As pointed out by lpsmith in #1552 above, the Mill does simplify tail-call considerably. At the same time it introduces other issues that other machines don’t have. Here’s a rough-out of what comes to mind; we won’t actually do any of this until we have a complete tool chain to practice on.
1) Mill makes no difference between calls within and calls across compilation unit boundaries.
2) Mill does distinguish between calls within turf and portal calls across turfs. The latter must be secure in both directions, and argument passing of memory-resident arguments is complex. It will be impossible to support portal tail calls because the spiller needs a spill frame to hold the info to return to the calling context. It might be possible to skip an intermediate spill frame if there were immediately nested portal calls, but this case is too specialized to be worth doing anything about. However, the calling code will not have to know whether it is making a portal call or not; the only consequence will be that the calling frame will not be cut back until the portal call returns.
3) Operands on the local belt are identified by a nesting number, similar to a frame number except Mill functions do not necessarily have a frame. A call creates a new nesting number, which is how the belt is emptied in one cycle but is still there after the return. A tail call cannot reuse the nesting number of its caller because that would give it the caller’s belt rather than an empty belt, so a tail cal must also get a new nesting number. However, if tail calls are statically identified by an op distinct from normal calls, the hardware can save the caller’s nest number and return to that rather than to one less than the callee’s number. The nest number is small and wraps around, so there would have to be some arm-waving in the spiller to do the cut-back, but there seems nothing insurmountable.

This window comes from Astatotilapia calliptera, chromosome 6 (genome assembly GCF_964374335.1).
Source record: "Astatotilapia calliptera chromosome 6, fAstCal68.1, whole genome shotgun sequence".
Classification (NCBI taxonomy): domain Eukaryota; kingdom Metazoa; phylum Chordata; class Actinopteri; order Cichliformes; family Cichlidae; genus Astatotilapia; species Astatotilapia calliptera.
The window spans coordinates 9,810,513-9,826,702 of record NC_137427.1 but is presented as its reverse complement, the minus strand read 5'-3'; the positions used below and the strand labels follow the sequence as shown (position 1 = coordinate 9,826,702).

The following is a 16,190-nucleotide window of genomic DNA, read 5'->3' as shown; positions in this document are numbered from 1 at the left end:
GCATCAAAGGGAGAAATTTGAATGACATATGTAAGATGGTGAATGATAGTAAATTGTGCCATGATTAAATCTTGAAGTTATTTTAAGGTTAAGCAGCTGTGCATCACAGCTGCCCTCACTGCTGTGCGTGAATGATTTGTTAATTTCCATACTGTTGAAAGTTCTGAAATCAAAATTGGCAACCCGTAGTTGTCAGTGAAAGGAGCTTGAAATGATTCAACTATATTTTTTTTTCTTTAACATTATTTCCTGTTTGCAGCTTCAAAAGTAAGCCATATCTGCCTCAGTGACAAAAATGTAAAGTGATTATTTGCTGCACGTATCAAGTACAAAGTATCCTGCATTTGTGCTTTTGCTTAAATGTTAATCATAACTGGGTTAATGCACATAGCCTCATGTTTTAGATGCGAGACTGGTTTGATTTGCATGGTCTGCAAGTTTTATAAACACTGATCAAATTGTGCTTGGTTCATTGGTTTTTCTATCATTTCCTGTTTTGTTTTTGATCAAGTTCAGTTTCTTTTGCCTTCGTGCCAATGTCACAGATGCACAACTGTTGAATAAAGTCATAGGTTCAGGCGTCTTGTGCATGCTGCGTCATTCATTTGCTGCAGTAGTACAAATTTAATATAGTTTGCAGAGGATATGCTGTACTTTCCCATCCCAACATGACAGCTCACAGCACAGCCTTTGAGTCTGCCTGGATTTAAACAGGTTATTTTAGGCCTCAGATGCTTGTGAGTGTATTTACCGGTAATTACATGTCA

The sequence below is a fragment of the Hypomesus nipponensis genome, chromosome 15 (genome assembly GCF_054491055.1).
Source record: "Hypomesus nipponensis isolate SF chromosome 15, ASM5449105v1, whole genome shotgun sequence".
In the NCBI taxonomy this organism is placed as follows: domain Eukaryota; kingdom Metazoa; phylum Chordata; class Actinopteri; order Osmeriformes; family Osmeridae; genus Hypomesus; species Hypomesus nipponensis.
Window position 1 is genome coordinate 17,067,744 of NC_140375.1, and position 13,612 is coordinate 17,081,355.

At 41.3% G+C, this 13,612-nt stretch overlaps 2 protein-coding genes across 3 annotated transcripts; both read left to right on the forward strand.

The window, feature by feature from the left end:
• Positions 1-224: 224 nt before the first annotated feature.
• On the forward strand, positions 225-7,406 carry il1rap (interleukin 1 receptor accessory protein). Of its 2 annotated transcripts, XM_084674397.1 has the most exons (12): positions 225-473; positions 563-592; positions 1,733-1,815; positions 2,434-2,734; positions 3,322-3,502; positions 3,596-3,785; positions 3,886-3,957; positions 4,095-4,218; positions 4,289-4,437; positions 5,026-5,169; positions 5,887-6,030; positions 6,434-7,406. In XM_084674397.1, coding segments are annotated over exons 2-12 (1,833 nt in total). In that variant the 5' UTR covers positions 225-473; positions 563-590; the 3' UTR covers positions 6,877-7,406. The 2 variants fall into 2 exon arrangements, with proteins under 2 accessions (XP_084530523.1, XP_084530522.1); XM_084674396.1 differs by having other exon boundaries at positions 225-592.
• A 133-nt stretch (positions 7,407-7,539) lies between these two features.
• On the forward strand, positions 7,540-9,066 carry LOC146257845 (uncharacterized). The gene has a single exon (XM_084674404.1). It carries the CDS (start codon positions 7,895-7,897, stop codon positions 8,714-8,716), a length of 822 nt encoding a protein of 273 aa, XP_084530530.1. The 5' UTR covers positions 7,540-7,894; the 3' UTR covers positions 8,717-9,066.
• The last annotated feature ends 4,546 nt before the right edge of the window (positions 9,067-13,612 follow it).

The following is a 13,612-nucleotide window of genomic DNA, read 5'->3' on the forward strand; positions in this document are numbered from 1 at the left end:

4) The scratchpad and stack frame (if present) can be cut back as part of the special op. The called function would have to do a normal scratch/frame allocation if it needed to, but it would always be doing that anyway.
5) I don’t see any way to support in-memory arguments (VARARGS or large objects passed by value). In a true tail call these would be on top of the caller’s frame, and hence likely on top of the actual argument that is trying to be passed. A compiler could in principal move everything out of the way, cut the frame, and copy back the actual arguments, but I don’t see any actual compiler ever going to the trouble. Nor am I aware of any tail-call implementation that handles this case; please reply with citation if you know of one.
5) All this addresses true calls. Compilers can turn tail calls into loops in the generated code as well on the Mill as any machine.
6) All the implementation issues appear to be in the spiller in the Mill; it has to know that there is a missing spill frame. In turn, that means that it has to be told, and on a Mill that means a distinct operation. Because the internals of the spiller are per-member and not visible to the application, the implementation of tail calls is likely also to be per-member. In particular the spiller in a multicore Mill is quite different from that of a monocore, to avoid race conditions and coherence overhead.